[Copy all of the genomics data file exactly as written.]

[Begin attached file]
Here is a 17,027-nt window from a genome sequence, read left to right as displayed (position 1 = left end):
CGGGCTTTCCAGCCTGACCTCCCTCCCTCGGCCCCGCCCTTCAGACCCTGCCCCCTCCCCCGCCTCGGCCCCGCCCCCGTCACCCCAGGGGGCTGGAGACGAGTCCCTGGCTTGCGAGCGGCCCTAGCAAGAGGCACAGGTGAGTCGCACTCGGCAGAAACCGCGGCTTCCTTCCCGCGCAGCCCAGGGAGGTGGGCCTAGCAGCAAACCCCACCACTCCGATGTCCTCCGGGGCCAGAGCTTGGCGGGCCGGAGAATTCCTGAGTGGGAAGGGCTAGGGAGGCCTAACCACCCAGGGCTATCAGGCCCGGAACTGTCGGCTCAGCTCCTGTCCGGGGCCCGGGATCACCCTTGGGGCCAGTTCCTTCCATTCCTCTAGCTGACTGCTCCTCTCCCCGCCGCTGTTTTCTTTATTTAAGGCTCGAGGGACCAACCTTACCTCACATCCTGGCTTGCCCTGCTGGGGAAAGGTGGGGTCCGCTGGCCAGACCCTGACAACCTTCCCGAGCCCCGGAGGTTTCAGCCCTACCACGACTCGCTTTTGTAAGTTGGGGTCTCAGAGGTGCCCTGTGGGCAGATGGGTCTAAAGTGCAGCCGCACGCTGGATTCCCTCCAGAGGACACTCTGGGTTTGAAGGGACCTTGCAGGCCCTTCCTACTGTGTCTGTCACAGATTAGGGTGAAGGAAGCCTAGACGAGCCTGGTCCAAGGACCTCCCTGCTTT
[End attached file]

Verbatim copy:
Here is a 17,027-nt window from a genome sequence, read left to right as displayed (position 1 = left end):
CGGGCTTTCCAGCCTGACCTCCCTCCCTCGGCCCCGCCCTTCAGACCCTGCCCCCTCCCCCGCCTCGGCCCCGCCCCCGTCACCCCAGGGGGCTGGAGACGAGTCCCTGGCTTGCGAGCGGCCCTAGCAAGAGGCACAGGTGAGTCGCACTCGGCAGAAACCGCGGCTTCCTTCCCGCGCAGCCCAGGGAGGTGGGCCTAGCAGCAAACCCCACCACTCCGATGTCCTCCGGGGCCAGAGCTTGGCGGGCCGGAGAATTCCTGAGTGGGAAGGGCTAGGGAGGCCTAACCACCCAGGGCTATCAGGCCCGGAACTGTCGGCTCAGCTCCTGTCCGGGGCCCGGGATCACCCTTGGGGCCAGTTCCTTCCATTCCTCTAGCTGACTGCTCCTCTCCCCGCCGCTGTTTTCTTTATTTAAGGCTCGAGGGACCAACCTTACCTCACATCCTGGCTTGCCCTGCTGGGGAAAGGTGGGGTCCGCTGGCCAGACCCTGACAACCTTCCCGAGCCCCGGAGGTTTCAGCCCTACCACGACTCGCTTTTGTAAGTTGGGGTCTCAGAGGTGCCCTGTGGGCAGATGGGTCTAAAGTGCAGCCGCACGCTGGATTCCCTCCAGAGGACACTCTGGGTTTGAAGGGACCTTGCAGGCCCTTCCTACTGTGTCTGTCACAGATTAGGGTGAAGGAAGCCTAGACGAGCCTGGTCCAAGGACCTCCCTGCTTT